“By helping them connect all the systems, the variables, at speed, in real time and accurately, they’re able to make better decisions and much faster,” Mr Thiss said.

He said a cloud based platform not only helped bring the different data points together but was also critical in collecting information from staff working remotely in different countries, cities and states.

Hear the complete interview and catch up with other topical business news on Leon Gettler’s Talking Business podcast, released every Friday at  

Empired finds a secure silver lining in the cloud

By Leon Gettler, Talking Business >>

THE BIG CHANGE in the last two years to remote working – and working from home brought on by the pandemic – has created a big challenge for cloud-based systems

Empired practice manager for the modern workplace, Jaen Snyman said the changes with the pandemic left many organisations unprepared to have most of their staff working from home.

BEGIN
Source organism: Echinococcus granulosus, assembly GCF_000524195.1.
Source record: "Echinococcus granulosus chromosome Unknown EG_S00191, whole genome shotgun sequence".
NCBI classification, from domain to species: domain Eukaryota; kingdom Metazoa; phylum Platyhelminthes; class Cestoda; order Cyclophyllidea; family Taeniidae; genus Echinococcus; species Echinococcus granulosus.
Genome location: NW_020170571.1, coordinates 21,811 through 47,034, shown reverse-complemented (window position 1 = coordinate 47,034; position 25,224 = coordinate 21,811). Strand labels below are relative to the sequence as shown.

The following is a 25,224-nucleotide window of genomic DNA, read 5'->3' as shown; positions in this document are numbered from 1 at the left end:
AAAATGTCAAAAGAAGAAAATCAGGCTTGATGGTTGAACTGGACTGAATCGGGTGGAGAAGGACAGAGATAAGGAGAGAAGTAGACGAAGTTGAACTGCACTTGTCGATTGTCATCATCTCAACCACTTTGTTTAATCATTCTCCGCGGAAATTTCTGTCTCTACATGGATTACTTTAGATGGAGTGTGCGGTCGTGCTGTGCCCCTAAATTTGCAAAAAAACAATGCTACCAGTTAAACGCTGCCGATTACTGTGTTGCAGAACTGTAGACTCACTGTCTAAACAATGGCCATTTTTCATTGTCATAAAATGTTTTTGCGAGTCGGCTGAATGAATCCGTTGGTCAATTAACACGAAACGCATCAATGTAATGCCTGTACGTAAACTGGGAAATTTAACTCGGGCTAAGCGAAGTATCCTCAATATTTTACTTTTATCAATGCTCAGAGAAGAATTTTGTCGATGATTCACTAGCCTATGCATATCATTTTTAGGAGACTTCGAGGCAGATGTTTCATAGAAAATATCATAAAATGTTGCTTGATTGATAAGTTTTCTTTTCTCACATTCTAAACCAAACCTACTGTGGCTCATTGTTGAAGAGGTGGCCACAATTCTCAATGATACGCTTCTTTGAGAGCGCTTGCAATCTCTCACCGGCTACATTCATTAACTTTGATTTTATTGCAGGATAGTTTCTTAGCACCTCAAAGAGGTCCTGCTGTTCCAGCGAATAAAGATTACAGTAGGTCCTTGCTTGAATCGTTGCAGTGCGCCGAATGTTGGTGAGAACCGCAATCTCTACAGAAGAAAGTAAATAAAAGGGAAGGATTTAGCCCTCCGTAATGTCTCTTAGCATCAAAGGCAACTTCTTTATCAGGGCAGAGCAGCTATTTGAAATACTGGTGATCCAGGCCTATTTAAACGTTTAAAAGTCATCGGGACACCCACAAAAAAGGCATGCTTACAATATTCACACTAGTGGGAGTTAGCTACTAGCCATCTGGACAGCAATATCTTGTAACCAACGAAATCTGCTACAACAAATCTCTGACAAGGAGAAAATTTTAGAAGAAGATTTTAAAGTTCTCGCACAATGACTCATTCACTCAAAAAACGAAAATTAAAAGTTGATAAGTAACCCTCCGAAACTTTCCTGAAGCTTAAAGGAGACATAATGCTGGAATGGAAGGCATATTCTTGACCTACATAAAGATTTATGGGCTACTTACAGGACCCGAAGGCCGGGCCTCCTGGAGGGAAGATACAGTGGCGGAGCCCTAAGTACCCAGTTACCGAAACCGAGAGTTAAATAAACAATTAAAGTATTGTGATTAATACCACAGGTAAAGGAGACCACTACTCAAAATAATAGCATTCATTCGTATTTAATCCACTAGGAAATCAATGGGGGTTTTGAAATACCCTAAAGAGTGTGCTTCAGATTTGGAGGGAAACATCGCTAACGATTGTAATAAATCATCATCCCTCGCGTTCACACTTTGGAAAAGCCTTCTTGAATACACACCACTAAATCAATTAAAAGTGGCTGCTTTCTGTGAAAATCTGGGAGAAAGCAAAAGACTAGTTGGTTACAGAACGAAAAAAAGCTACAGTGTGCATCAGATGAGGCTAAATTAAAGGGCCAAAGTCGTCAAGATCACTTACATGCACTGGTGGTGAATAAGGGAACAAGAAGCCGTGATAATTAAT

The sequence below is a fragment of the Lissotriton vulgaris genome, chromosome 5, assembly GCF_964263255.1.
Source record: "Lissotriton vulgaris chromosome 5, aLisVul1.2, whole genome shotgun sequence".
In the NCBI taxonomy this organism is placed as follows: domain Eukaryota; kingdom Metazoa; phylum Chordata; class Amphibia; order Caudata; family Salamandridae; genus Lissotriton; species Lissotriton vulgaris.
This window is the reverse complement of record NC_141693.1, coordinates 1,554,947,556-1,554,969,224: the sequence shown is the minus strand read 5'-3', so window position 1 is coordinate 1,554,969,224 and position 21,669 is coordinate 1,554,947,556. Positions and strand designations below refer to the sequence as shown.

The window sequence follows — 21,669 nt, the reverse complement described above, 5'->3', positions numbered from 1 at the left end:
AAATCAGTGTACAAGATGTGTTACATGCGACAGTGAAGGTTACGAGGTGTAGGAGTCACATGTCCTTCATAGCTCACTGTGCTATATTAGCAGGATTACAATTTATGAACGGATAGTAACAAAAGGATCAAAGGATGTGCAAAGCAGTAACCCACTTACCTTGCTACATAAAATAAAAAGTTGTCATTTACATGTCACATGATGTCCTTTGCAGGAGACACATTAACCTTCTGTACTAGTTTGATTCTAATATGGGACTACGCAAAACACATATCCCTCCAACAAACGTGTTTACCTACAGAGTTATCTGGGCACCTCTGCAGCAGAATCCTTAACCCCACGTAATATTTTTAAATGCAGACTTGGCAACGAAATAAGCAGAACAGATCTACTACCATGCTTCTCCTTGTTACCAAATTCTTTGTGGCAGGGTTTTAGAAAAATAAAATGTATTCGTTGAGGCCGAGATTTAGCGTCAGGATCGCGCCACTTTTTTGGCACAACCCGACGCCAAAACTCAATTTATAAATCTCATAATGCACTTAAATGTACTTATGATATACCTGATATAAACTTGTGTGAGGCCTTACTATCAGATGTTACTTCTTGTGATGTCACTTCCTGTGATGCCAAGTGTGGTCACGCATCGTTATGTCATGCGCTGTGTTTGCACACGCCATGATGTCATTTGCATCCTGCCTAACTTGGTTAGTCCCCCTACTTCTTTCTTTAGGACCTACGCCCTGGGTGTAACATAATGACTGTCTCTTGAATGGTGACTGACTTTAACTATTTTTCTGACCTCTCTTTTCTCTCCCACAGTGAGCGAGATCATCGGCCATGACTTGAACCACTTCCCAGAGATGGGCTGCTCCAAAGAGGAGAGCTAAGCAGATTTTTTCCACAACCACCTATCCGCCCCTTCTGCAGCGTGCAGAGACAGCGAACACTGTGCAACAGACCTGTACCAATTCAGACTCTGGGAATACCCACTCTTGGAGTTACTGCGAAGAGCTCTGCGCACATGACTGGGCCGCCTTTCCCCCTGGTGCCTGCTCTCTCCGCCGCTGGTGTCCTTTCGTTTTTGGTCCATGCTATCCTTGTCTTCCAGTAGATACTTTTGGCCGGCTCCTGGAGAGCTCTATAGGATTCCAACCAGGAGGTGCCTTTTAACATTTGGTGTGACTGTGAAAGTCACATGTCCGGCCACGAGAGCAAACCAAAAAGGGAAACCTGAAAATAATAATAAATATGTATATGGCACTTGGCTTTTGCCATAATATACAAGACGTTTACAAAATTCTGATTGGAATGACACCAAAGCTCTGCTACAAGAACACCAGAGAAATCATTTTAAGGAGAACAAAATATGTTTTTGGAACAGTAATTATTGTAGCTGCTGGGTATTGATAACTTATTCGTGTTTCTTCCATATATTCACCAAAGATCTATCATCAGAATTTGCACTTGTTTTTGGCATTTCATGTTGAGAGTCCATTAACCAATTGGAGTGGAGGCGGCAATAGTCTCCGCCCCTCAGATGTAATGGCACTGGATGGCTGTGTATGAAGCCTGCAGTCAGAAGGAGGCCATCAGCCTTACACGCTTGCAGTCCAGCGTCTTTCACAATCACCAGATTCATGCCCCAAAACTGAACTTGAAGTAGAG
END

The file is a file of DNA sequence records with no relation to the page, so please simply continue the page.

“That’s where the cloud and public cloud make a big difference,” Mr Snyman told Talking Business.

“If you do have that set-up, then it doesn’t matter where you are accessing from, you can still get to your applications, you can still get to your business, you can still do your work as per normal.”

This, however, had changed the security landscape for businesses. 

“Previously, your devices would have been on your network at some stage, so you could patch it and manage your devices and make sure your laptops are patched to the latest security updates,” Mr Snyman said.

“Now it’s created quite a bit of a challenge where people rely on you to be on the network to do it but you’re not, you’re working from home.”


Securing the network would create major challenges for companies with remote workforces as the onus would be on the companies whose workers are now connecting to their environment from an unsecured location and unsecured network.

“I don’t know if your home network is secure, I don’t know if your neighbour is listening in to your wireless and tapped into it and what other devices might be on your network and if those devices are actually secure or if any of them has been breached,” Mr Snyman said.

He said hackers were now using the principle of “lateral movement”.